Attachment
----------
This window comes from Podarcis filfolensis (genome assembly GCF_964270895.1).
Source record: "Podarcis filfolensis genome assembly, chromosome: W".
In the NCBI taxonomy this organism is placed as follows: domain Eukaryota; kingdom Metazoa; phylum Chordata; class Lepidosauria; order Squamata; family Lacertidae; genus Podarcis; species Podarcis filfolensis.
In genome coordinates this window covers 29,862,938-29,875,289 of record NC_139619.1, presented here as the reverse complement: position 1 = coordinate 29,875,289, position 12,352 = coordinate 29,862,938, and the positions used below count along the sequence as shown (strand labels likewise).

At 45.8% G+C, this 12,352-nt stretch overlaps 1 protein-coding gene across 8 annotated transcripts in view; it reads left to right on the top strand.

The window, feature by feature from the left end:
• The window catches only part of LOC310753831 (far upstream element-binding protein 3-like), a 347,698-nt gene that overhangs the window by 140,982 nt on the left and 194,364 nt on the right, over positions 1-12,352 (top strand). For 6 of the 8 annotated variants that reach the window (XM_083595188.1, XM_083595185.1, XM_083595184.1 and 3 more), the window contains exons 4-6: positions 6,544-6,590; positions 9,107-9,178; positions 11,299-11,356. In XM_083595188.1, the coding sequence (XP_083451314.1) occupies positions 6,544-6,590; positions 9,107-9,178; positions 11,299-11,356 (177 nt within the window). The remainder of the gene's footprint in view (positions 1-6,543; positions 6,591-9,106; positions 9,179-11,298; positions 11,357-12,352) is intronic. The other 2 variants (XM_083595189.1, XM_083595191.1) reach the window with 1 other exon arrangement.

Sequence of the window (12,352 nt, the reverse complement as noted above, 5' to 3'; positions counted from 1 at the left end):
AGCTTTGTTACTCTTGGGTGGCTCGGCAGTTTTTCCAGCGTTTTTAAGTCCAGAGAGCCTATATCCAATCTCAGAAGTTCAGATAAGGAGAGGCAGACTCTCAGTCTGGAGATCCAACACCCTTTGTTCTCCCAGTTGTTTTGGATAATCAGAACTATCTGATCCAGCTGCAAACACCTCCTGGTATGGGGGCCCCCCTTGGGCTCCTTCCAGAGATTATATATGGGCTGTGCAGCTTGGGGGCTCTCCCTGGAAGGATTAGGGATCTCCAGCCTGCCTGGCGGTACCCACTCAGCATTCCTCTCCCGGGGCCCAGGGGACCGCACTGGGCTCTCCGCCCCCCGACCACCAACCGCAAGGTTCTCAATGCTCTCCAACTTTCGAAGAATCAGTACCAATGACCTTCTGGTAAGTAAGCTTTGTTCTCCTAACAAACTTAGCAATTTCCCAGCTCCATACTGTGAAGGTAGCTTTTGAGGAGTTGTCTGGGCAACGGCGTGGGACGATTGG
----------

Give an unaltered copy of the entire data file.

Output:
This window comes from Podarcis filfolensis (genome assembly GCF_964270895.1).
Source record: "Podarcis filfolensis genome assembly, chromosome: W".
In the NCBI taxonomy this organism is placed as follows: domain Eukaryota; kingdom Metazoa; phylum Chordata; class Lepidosauria; order Squamata; family Lacertidae; genus Podarcis; species Podarcis filfolensis.
In genome coordinates this window covers 29,862,938-29,875,289 of record NC_139619.1, presented here as the reverse complement: position 1 = coordinate 29,875,289, position 12,352 = coordinate 29,862,938, and the positions used below count along the sequence as shown (strand labels likewise).

At 45.8% G+C, this 12,352-nt stretch overlaps 1 protein-coding gene across 8 annotated transcripts in view; it reads left to right on the top strand.

The window, feature by feature from the left end:
• The window catches only part of LOC310753831 (far upstream element-binding protein 3-like), a 347,698-nt gene that overhangs the window by 140,982 nt on the left and 194,364 nt on the right, over positions 1-12,352 (top strand). For 6 of the 8 annotated variants that reach the window (XM_083595188.1, XM_083595185.1, XM_083595184.1 and 3 more), the window contains exons 4-6: positions 6,544-6,590; positions 9,107-9,178; positions 11,299-11,356. In XM_083595188.1, the coding sequence (XP_083451314.1) occupies positions 6,544-6,590; positions 9,107-9,178; positions 11,299-11,356 (177 nt within the window). The remainder of the gene's footprint in view (positions 1-6,543; positions 6,591-9,106; positions 9,179-11,298; positions 11,357-12,352) is intronic. The other 2 variants (XM_083595189.1, XM_083595191.1) reach the window with 1 other exon arrangement.

Sequence of the window (12,352 nt, the reverse complement as noted above, 5' to 3'; positions counted from 1 at the left end):
AGCTTTGTTACTCTTGGGTGGCTCGGCAGTTTTTCCAGCGTTTTTAAGTCCAGAGAGCCTATATCCAATCTCAGAAGTTCAGATAAGGAGAGGCAGACTCTCAGTCTGGAGATCCAACACCCTTTGTTCTCCCAGTTGTTTTGGATAATCAGAACTATCTGATCCAGCTGCAAACACCTCCTGGTATGGGGGCCCCCCTTGGGCTCCTTCCAGAGATTATATATGGGCTGTGCAGCTTGGGGGCTCTCCCTGGAAGGATTAGGGATCTCCAGCCTGCCTGGCGGTACCCACTCAGCATTCCTCTCCCGGGGCCCAGGGGACCGCACTGGGCTCTCCGCCCCCCGACCACCAACCGCAAGGTTCTCAATGCTCTCCAACTTTCGAAGAATCAGTACCAATGACCTTCTGGTAAGTAAGCTTTGTTCTCCTAACAAACTTAGCAATTTCCCAGCTCCATACTGTGAAGGTAGCTTTTGAGGAGTTGTCTGGGCAACGGCGTGGGACGATTGG